This article provides an overview of things to see and do in the Vermilion Cliffs National Monument along with useful links to other websites for additional travel related information.
At a Glance
At 280,000 acres, elevations ranging from 3,100 feet (945 meters) to 7,100 feet (2164 meters) and spanning two states, Arizona and Utah, the Vermilion Cliffs National Monument is big. The area is divided into sections: Paria Plateau, Vermilion Cliffs, Coyote Buttes and Paria Canyon. Most tourists enjoy this area by taking a drive on U.S. Highway 89A, which skirts the southern boundary of the monument and provides great views across the Vermilion Cliffs wilderness to the face of the cliffs. Keep you eyes open for California condors soaring overhead while you take in the beauty of cliffs. The more adventurous can choose to go into the park, but beware, there are no paved roads within the monument so check with BLM staff for current conditions and any other requirements such as permits, closures, etc.
The map above is curtesy of the Arizona’s Bureau of Land Management (BLM).
Other than Route 89A the only other maintained but unpaved road through the monument is House Rock Valley Road (BLM-1065), which runs along the monument’s western border between House Rock Valley Viewpoint and Route 89 in Utah. If you plan to drive this road it is recommended that you check with with BLM staff on the current conditions and whether you need any permits.
Hiking to The Wave has become more popular over the past few years, but is very difficult to do for several reasons. First, a Coyote Buttes North permit is required, but are difficult to obtain due to high demand. Second, it’s a 6 mile (9.5 km) round trip with no marked trails so you’ll need to be able to use a map, compass or GPS. Third, the trailheads are off unpaved roads that can require an off-road capable vehicle depending on the weather conditions. If you are intent on seeing this amazing area make sure you’ve done your research first.
There are 3 major cities with international airports that most people use when traveling to this area: Salt Lake City, Utah with Salt Lake City International Airport (SLC), Las Vegas, Nevada with Harry Reid International Airport (LAS) and Phoenix, Arizona with Phoenix Sky Harbor International Airport (PHX). The Flagstaff Pulliam Airport (FLG) also has limited domestic and international flights and is a little closer than Phoenix.
From Salt Lake City, Utah
The monument is just over nearly 6 hours from Salt Lake City, Utah taking Interstate 15 south then making your way over to Route 89 south. There are several ways to do this depending on whether you are in a hurry, want to take a more scenic way or are visiting other parks along the way. Coming this way you’ll be passing near Bryce Canyon National Park, Grand Staircase-Escalante National Monument and Zion National Park. From Route 89 you can either head over to Page, Arizona and the Glen Canyon National Recreation Area and the eastern side of the monument or take Route 89A to the western side around the Jacob Lake area.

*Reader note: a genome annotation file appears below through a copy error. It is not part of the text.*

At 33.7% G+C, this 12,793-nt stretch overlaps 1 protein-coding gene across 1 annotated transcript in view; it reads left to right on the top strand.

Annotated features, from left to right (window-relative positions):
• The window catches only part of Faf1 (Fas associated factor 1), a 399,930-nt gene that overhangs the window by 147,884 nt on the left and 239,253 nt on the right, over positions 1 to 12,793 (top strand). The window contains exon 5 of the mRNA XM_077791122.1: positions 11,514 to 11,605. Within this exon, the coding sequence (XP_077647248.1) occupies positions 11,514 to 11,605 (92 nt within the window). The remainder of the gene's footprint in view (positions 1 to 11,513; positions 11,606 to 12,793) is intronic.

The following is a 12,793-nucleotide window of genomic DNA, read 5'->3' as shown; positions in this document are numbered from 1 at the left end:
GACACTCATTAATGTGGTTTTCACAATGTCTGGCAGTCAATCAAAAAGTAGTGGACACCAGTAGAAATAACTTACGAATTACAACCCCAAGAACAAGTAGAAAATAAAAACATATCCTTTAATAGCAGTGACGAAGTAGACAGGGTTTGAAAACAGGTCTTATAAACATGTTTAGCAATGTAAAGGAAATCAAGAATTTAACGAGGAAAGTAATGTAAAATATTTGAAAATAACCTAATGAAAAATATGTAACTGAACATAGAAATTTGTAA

From Las Vegas, Navada
The monument is nearly 4 hours east from Las Vegas, Nevada taking Interstate 15 east. From Interstate 15 taking Route 9 through Zion National Park is a great opportunity to stop and explore Zion for a few days or you can take Route 9 east to Route 59 east to Route 389 east and finally 89A east ending up at the western side of the monument around the Jacob Lake area.
From Phoenix, Arizona
The monument is just over 4 ½ hours from Phoenix, Arizona taking Interstate 17 north to 89 north and ending up at the eastern end of the monument. Taking this route does allow for side trips to the Grand Canyon National Park, Horseshoe Bend, Antelope Canyon, Page and the Glen Canyon National Recreation Area and Lake Powell.
Where to Stay
There are no places to stay within the wilderness area of the monument.
There are three lodges located at the eastern side of the monument on Route 89A: Marble Canyon Lodge, Lee’s Ferry Lodge and Cliff Dwellers Lodge.
Marble Canyon Lodge offers rooms and apartments consisting of 2 bedrooms, 2 bathrooms, a full kitchen and living room. There is also a restaurant and bar, trading post and convenience store located here.
Lee’s Ferry Lodge offers a small number of rooms and one cabin as well as a rustic tavern serving food and beverages.
Cliff Dwellers Lodge offers double, queen and king rooms as well as a two room studio that sleeps up to 5 guests. They also have a restaurant on site.
Shash Dine’ Eco Retreat is about 12 miles (19 km) south of Page just off Route 89 and offers one-of-a-kind unique accommodations in the Arizona landscape. They have glamping tents, tiny houses in the form of covered sheepherder wagons, Navajo Hogans (traditional dwelling of the Navajo) and a modern take on a tiny cabin. In addition to the accommodations they also offer a number of experiences and tours.
There are also some accommodations available at the junction of Route 89A and Route 67. Following Route 67 south takes you to the North Rim of the Grand Canyon.
Jacob Lake Inn offers rooms, rustic cabins, dining and shopping.
Kaibab Camper Village is just south of where Jacob Lake Inn is located and has full hookups, toilets, showers and a camp store.
Jacob Lake Campground, located just off of Route 89A, is a U.S. Forest Service campground that does not have any hookups, has only vault toilets, but does have drinking water. Sites can be viewed and booked at Recreation.gov.
There are additional places near the Arizona / Utah border at the north western end, but that’s getting a bit too far out of the way for the scope of this article.